Tight end Jeb Blazevich has been around Georgia football for a long time – 39 games with 33 starts to be exact.
And yet, the senior tight end is still searching for his role in Jim Chaney’s offense.
In his freshman season in 2014, Blazevich caught 18 passes for 269 yards and two touchdowns. Since then, his numbers have slowly decreased.
By the end of the 2016 season, the Charlotte, N.C., native only recorded six receptions for 69 yards.
“[I’m] just trying to learn my niche in the offense and what I can do to help,” Blazevich said. “Just trying to learn it all so that I can help other people.”
Blazevich went on to say this spring has been about getting back to the basics of his technique. Even as a senior, he believes that by breaking the game down to the fundamentals, he is able to focus on the big moments of the fall.
And while Blazevich works on “hat-hand” placements, identifying coverage on routes and finding his niche on the field this spring, off the field the tight end has already found his role in the community. Not surprisingly, it’s the same as what he wants to do on the field.
In 2016, through his work with organizations like the Children’s Healthcare of Atlanta, the Georgia Transplant Foundation and the Extra Special People organization, Blazevich was one of 12 athletes named to the AFCA Allstate Good Works Team. He was also a finalist for the Wuerffel Trophy, an award given to a college football player for their work in their community.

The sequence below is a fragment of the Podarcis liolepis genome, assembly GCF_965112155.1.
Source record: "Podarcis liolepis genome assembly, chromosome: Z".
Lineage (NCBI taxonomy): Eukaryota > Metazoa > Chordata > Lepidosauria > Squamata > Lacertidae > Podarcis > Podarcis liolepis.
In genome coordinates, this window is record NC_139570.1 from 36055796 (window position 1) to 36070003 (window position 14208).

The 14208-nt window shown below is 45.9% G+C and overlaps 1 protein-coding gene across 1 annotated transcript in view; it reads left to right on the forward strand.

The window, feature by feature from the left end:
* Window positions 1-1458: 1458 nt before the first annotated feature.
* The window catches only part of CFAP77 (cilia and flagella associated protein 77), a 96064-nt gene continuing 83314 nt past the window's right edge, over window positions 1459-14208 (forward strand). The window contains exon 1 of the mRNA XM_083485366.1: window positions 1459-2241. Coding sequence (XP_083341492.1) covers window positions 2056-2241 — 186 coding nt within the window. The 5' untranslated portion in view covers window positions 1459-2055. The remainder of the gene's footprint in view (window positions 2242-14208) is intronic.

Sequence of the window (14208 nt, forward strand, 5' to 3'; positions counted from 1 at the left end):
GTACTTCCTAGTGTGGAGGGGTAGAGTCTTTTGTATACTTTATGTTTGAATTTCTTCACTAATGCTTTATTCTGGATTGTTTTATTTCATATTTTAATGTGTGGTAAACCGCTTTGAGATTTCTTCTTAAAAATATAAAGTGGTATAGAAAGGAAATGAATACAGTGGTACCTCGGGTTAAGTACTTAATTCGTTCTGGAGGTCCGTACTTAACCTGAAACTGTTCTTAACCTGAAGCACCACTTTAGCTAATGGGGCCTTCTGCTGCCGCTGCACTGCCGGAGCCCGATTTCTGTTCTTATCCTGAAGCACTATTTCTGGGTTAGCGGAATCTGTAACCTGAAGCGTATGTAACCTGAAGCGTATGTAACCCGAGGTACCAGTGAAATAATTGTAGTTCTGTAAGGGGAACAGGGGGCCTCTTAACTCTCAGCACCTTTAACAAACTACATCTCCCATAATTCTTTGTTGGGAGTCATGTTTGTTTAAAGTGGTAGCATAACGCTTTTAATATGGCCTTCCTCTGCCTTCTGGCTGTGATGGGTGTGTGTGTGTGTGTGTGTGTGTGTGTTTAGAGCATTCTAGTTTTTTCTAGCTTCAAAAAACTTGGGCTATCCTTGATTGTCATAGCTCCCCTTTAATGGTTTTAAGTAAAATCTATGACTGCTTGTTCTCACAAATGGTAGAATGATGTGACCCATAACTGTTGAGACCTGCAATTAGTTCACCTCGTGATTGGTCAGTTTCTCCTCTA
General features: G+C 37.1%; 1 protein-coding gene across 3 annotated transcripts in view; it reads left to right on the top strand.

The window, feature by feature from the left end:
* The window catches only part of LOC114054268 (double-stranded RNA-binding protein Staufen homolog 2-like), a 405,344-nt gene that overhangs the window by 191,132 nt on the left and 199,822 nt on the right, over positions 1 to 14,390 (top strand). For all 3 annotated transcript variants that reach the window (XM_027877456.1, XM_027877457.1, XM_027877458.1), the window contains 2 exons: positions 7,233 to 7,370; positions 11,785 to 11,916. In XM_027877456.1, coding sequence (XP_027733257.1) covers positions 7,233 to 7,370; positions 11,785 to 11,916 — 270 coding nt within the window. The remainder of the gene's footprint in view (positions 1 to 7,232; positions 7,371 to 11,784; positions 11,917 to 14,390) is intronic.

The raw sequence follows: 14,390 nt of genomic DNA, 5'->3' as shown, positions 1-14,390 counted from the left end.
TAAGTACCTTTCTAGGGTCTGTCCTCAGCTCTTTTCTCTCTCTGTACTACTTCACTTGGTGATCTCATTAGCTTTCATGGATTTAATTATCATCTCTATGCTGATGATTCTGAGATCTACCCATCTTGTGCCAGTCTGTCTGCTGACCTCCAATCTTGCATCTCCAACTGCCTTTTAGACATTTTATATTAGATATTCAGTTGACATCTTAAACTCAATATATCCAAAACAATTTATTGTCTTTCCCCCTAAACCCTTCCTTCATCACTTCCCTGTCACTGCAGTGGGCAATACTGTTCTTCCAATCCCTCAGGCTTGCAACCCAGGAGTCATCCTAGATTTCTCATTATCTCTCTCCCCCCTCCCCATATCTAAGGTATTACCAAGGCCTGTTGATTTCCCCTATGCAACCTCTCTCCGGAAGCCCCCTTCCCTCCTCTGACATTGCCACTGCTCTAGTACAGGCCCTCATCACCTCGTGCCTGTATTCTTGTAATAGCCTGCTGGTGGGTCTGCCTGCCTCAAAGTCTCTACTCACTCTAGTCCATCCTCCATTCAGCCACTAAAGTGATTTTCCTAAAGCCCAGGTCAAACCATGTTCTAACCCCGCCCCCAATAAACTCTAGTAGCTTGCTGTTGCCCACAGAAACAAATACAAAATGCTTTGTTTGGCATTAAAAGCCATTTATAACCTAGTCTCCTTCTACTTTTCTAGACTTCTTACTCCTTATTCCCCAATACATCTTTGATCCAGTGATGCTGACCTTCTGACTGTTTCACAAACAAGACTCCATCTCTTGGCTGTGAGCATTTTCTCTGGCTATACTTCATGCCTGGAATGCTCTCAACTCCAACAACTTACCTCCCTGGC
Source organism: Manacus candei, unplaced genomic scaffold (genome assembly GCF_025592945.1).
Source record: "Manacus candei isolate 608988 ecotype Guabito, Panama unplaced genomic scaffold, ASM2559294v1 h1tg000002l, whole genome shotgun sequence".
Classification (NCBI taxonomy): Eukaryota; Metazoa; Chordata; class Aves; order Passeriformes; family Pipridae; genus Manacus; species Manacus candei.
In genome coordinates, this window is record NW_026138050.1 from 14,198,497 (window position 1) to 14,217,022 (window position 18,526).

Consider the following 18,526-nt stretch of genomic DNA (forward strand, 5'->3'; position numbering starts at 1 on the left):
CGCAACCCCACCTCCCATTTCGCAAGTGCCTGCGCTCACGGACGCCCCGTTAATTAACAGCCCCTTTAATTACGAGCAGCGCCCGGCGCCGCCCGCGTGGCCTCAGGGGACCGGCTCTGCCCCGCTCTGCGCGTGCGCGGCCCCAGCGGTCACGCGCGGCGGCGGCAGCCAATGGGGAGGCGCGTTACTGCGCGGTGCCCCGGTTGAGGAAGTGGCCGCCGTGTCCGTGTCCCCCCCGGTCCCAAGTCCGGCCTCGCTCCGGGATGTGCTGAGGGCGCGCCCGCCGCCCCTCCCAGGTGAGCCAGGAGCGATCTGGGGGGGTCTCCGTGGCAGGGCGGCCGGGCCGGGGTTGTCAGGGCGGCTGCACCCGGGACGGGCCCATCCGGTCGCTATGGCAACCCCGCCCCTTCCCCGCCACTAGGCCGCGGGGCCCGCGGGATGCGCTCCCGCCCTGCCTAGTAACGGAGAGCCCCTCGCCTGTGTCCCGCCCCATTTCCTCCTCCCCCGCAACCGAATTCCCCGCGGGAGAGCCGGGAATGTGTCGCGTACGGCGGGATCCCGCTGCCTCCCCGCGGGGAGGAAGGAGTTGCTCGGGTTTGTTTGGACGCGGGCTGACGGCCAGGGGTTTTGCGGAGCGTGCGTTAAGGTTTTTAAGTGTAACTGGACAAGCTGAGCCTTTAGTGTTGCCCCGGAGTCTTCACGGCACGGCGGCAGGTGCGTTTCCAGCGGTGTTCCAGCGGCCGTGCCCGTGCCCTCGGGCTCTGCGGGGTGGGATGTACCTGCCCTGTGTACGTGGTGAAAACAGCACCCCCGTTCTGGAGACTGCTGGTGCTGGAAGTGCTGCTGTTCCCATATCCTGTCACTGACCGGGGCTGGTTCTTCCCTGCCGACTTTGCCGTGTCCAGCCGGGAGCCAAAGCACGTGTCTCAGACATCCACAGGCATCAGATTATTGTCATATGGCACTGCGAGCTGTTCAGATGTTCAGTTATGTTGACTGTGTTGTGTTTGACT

In his junior season, Blazevich was also a part of the SEC Football Community Service Team. Even though the statistics weren’t where the tight end necessarily wanted them to be, being content in where he is as a figure in the community makes it less important.
“I think there are way more important things than a game,” Blazevich said. “If I can use what I am doing on a grass field a couple days a year to help someone else or to use this to cheer up a kid, however He can use me, I’m just trying to be available to let God speak through me to other people.”
However, Blazevich didn’t turn into a prominent community figure overnight, and he even said that it isn’t always easy.
“[Sometimes] I’m like ‘Why did I sign up for this? I’m tired, I don’t want to go’,” Blazevich said. “Then I go and I’m like ‘Oh my gosh, that was the best thing ever’.”
Blazevich said that it is often the events that he has a difficult time bringing himself to go to that he finds the most rewarding in the end.
“Its usually the things that I’m reluctant to go into that afterwards I’m like ‘Why was I so stupid?’” Blazevich said. “I learn so much about myself and how could I not?”
The senior tight end may still be in search of a prominent role in the Georgia offense, but his role in his community is set, and that seems to be most rewarding to Blazevich in the end.
“I guess the biggest thing for me is a sense of duty,” Blazevich said. “Hopefully, I am doing a good job.”
— Tori McElhaney